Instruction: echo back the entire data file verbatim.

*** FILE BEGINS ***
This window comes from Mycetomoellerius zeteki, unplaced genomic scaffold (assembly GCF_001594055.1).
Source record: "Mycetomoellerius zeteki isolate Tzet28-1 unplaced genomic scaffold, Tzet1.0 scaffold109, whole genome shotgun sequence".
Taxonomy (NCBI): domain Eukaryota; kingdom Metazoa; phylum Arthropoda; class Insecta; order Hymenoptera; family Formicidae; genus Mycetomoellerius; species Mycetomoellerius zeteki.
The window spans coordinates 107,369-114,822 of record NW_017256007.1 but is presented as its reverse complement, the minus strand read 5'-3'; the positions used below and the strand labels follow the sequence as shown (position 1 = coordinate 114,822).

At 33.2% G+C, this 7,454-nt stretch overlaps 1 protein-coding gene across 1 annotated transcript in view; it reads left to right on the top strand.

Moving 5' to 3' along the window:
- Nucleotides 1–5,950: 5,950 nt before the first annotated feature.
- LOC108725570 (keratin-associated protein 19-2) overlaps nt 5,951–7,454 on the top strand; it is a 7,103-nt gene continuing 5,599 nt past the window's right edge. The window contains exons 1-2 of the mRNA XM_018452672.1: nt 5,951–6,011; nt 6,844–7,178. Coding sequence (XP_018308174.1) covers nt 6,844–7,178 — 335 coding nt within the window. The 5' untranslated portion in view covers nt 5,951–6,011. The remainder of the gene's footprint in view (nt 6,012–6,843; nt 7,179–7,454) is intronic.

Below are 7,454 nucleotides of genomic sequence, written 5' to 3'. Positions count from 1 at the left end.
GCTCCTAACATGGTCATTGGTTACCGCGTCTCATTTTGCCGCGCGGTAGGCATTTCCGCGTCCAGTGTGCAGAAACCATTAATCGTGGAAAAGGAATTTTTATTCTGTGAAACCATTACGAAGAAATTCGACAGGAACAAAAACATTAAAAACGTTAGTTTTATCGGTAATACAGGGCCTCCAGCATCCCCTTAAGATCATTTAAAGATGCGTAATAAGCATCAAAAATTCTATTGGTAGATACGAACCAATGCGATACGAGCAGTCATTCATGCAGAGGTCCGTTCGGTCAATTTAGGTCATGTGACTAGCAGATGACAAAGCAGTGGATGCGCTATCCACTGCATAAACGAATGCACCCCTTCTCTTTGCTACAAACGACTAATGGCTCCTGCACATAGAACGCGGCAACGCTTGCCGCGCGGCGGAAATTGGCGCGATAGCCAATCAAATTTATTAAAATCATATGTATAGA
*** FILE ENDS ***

This window comes from Mycetomoellerius zeteki, unplaced genomic scaffold (assembly GCF_001594055.1).
Source record: "Mycetomoellerius zeteki isolate Tzet28-1 unplaced genomic scaffold, Tzet1.0 scaffold109, whole genome shotgun sequence".
Taxonomy (NCBI): domain Eukaryota; kingdom Metazoa; phylum Arthropoda; class Insecta; order Hymenoptera; family Formicidae; genus Mycetomoellerius; species Mycetomoellerius zeteki.
The window spans coordinates 107,369-114,822 of record NW_017256007.1 but is presented as its reverse complement, the minus strand read 5'-3'; the positions used below and the strand labels follow the sequence as shown (position 1 = coordinate 114,822).

At 33.2% G+C, this 7,454-nt stretch overlaps 1 protein-coding gene across 1 annotated transcript in view; it reads left to right on the top strand.

Moving 5' to 3' along the window:
- Nucleotides 1–5,950: 5,950 nt before the first annotated feature.
- LOC108725570 (keratin-associated protein 19-2) overlaps nt 5,951–7,454 on the top strand; it is a 7,103-nt gene continuing 5,599 nt past the window's right edge. The window contains exons 1-2 of the mRNA XM_018452672.1: nt 5,951–6,011; nt 6,844–7,178. Coding sequence (XP_018308174.1) covers nt 6,844–7,178 — 335 coding nt within the window. The 5' untranslated portion in view covers nt 5,951–6,011. The remainder of the gene's footprint in view (nt 6,012–6,843; nt 7,179–7,454) is intronic.

Below are 7,454 nucleotides of genomic sequence, written 5' to 3'. Positions count from 1 at the left end.
GCTCCTAACATGGTCATTGGTTACCGCGTCTCATTTTGCCGCGCGGTAGGCATTTCCGCGTCCAGTGTGCAGAAACCATTAATCGTGGAAAAGGAATTTTTATTCTGTGAAACCATTACGAAGAAATTCGACAGGAACAAAAACATTAAAAACGTTAGTTTTATCGGTAATACAGGGCCTCCAGCATCCCCTTAAGATCATTTAAAGATGCGTAATAAGCATCAAAAATTCTATTGGTAGATACGAACCAATGCGATACGAGCAGTCATTCATGCAGAGGTCCGTTCGGTCAATTTAGGTCATGTGACTAGCAGATGACAAAGCAGTGGATGCGCTATCCACTGCATAAACGAATGCACCCCTTCTCTTTGCTACAAACGACTAATGGCTCCTGCACATAGAACGCGGCAACGCTTGCCGCGCGGCGGAAATTGGCGCGATAGCCAATCAAATTTATTAAAATCATATGTATAGA